Journalist George Pitcher of opinion site New Statesman is positively intrigued by the rise of a new breed of Christian business and finance professionals in London. “With the Archbishop of Canterbury and former oilman Justin Welby at the helm, the new ‘Power Christians’ of Britain are a formidable tribe whose aim is to reshape the culture of the City,” he writes.
During the boom years preceding the crisis, Christian faith was about surviving in the City, but since 2008 and the
revelation that it was all built on sand, Christians have been saying unequivocally that the Gospel is non-negotiable, that working in commerce is about transforming the way we do business, that Christianity is disruptive of systemic greed and corruption: that, in short, their work serves their faith and not the other way round. They are converting markets, not just people.
James Featherby, former partner of the City law firm Slaughter and May, rode the boom years and served the ‘temple of Mammon’, but converted. These days he writes books with titles such as Of Markets and Men and The White Swan Formula: Rebuilding Business and Finance for the Common Good. “I used to think our financial system was good, but I was fooled by it,” says Featherby. “The system hasn’t delivered on the promises that were made… In the west, we’ve all sorts of social problems we haven’t seen since the Second World War.”
Someone elso who is making the change in City culture, is Manoj Raithatha, a property entrepreneur, who had a conversion experience in 2008 (he was raised a Hindu). He formed a think tank, Business as Mission, with research scientist and Church of England priest Bridget Adams, which now claims a presence in 25 countries. “The Lord is doing so much in the area of business,” says Raithatha. “A whole new generation of people are coming up who want to use business as a means of advancing the Kingdom of God.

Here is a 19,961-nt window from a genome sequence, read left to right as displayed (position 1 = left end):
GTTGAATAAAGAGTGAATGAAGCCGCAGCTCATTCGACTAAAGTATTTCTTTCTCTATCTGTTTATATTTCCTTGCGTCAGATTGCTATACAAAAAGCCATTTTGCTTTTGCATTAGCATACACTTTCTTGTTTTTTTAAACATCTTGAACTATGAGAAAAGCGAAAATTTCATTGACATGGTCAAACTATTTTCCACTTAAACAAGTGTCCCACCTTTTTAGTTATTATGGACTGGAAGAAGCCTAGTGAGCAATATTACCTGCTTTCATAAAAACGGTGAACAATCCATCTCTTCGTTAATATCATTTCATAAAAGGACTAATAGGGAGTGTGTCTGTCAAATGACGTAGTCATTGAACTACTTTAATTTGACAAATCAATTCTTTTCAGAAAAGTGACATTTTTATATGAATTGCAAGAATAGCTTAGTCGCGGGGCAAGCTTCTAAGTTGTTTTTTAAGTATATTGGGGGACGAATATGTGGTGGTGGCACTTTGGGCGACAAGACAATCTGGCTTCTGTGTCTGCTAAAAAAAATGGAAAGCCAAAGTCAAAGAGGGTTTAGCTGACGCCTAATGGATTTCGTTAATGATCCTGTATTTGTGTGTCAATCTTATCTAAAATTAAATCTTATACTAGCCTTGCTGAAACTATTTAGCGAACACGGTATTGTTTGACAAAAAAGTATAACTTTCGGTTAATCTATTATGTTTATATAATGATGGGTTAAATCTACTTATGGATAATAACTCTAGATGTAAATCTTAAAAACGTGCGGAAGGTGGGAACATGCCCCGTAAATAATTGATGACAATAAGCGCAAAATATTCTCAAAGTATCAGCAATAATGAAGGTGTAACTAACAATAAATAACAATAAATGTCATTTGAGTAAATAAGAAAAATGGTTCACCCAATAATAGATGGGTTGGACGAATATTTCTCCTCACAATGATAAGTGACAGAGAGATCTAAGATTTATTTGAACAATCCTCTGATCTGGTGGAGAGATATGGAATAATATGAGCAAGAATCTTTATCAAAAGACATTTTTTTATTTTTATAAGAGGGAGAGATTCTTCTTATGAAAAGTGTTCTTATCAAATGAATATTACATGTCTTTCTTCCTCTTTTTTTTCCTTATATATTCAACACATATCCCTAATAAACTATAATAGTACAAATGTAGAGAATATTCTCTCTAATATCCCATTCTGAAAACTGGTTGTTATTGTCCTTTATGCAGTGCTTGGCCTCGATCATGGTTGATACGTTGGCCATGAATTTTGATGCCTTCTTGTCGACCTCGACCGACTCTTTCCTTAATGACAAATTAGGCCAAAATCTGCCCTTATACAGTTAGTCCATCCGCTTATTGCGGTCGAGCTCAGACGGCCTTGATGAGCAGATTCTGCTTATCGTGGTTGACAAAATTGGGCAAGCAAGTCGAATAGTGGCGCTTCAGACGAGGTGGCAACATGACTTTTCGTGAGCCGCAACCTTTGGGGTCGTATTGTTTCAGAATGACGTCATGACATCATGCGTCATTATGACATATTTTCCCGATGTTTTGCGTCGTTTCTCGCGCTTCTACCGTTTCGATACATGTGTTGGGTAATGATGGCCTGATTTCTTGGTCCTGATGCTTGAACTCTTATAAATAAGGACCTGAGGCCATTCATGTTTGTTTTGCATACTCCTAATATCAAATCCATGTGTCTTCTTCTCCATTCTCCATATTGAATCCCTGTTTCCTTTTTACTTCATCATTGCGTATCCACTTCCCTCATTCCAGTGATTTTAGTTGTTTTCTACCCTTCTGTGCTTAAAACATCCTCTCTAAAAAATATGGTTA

God is the CEO of my business and we’re surrendering and giving everything to Him. We take His direction on all the
big subjects. In the past, a lot of Christians have thought that what makes a Kingdom business is if it’s run ethically. But it’s more than being ethical. It’s about having a spiritual impact.”
Pitcher is impressed by the Christians he met. He observes:
“Radical stuff. I doubt if any of the old Christian guard in the City would have talked like this even five years ago. It occurs to me that Szkiler’s (Paul Szkiler, chairman of Truestone Asset Management) is a prophetic voice in the City. There is a new confidence in the Christian alternative, it’s a voice that is now being listened to rather attentively.”
Source: Joel News International
BIBLE STUDY: Ephesians 3:10
Day 5 – PRAISE: God for this new generation of Christians who want to advance the Kingdom of God.
Day 6 – PRAY: That they may be influential in bringing many businessmen to the lordship of Christ.